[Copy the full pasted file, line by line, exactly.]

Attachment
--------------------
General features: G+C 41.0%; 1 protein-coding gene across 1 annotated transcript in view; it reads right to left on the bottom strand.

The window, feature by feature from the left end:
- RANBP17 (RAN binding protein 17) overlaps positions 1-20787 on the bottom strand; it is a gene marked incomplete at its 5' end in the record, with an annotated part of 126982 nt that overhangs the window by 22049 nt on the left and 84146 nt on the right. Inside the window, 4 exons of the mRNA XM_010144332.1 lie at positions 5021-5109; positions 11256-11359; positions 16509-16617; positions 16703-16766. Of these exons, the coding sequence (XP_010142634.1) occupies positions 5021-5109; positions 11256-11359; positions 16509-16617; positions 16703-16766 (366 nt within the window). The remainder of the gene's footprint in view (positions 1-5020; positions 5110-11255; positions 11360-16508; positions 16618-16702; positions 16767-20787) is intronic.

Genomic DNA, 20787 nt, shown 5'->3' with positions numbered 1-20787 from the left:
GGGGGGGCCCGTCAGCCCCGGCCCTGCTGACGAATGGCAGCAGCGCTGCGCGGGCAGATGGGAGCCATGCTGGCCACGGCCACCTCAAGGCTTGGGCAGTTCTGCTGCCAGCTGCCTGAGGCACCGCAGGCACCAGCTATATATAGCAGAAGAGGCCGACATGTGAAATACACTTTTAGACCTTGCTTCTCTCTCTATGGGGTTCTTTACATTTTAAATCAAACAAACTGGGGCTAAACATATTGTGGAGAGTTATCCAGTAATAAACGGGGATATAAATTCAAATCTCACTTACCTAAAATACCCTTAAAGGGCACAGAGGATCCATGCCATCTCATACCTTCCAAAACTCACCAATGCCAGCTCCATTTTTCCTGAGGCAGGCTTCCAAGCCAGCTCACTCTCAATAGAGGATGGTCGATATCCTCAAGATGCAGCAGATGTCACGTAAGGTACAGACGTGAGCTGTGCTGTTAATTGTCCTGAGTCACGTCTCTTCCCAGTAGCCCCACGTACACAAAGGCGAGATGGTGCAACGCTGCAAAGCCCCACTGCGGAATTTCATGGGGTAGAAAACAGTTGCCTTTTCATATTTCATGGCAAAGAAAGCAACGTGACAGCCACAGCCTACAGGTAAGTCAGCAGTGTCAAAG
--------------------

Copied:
General features: G+C 41.0%; 1 protein-coding gene across 1 annotated transcript in view; it reads right to left on the bottom strand.

The window, feature by feature from the left end:
- RANBP17 (RAN binding protein 17) overlaps positions 1-20787 on the bottom strand; it is a gene marked incomplete at its 5' end in the record, with an annotated part of 126982 nt that overhangs the window by 22049 nt on the left and 84146 nt on the right. Inside the window, 4 exons of the mRNA XM_010144332.1 lie at positions 5021-5109; positions 11256-11359; positions 16509-16617; positions 16703-16766. Of these exons, the coding sequence (XP_010142634.1) occupies positions 5021-5109; positions 11256-11359; positions 16509-16617; positions 16703-16766 (366 nt within the window). The remainder of the gene's footprint in view (positions 1-5020; positions 5110-11255; positions 11360-16508; positions 16618-16702; positions 16767-20787) is intronic.

Genomic DNA, 20787 nt, shown 5'->3' with positions numbered 1-20787 from the left:
GGGGGGGCCCGTCAGCCCCGGCCCTGCTGACGAATGGCAGCAGCGCTGCGCGGGCAGATGGGAGCCATGCTGGCCACGGCCACCTCAAGGCTTGGGCAGTTCTGCTGCCAGCTGCCTGAGGCACCGCAGGCACCAGCTATATATAGCAGAAGAGGCCGACATGTGAAATACACTTTTAGACCTTGCTTCTCTCTCTATGGGGTTCTTTACATTTTAAATCAAACAAACTGGGGCTAAACATATTGTGGAGAGTTATCCAGTAATAAACGGGGATATAAATTCAAATCTCACTTACCTAAAATACCCTTAAAGGGCACAGAGGATCCATGCCATCTCATACCTTCCAAAACTCACCAATGCCAGCTCCATTTTTCCTGAGGCAGGCTTCCAAGCCAGCTCACTCTCAATAGAGGATGGTCGATATCCTCAAGATGCAGCAGATGTCACGTAAGGTACAGACGTGAGCTGTGCTGTTAATTGTCCTGAGTCACGTCTCTTCCCAGTAGCCCCACGTACACAAAGGCGAGATGGTGCAACGCTGCAAAGCCCCACTGCGGAATTTCATGGGGTAGAAAACAGTTGCCTTTTCATATTTCATGGCAAAGAAAGCAACGTGACAGCCACAGCCTACAGGTAAGTCAGCAGTGTCAAAG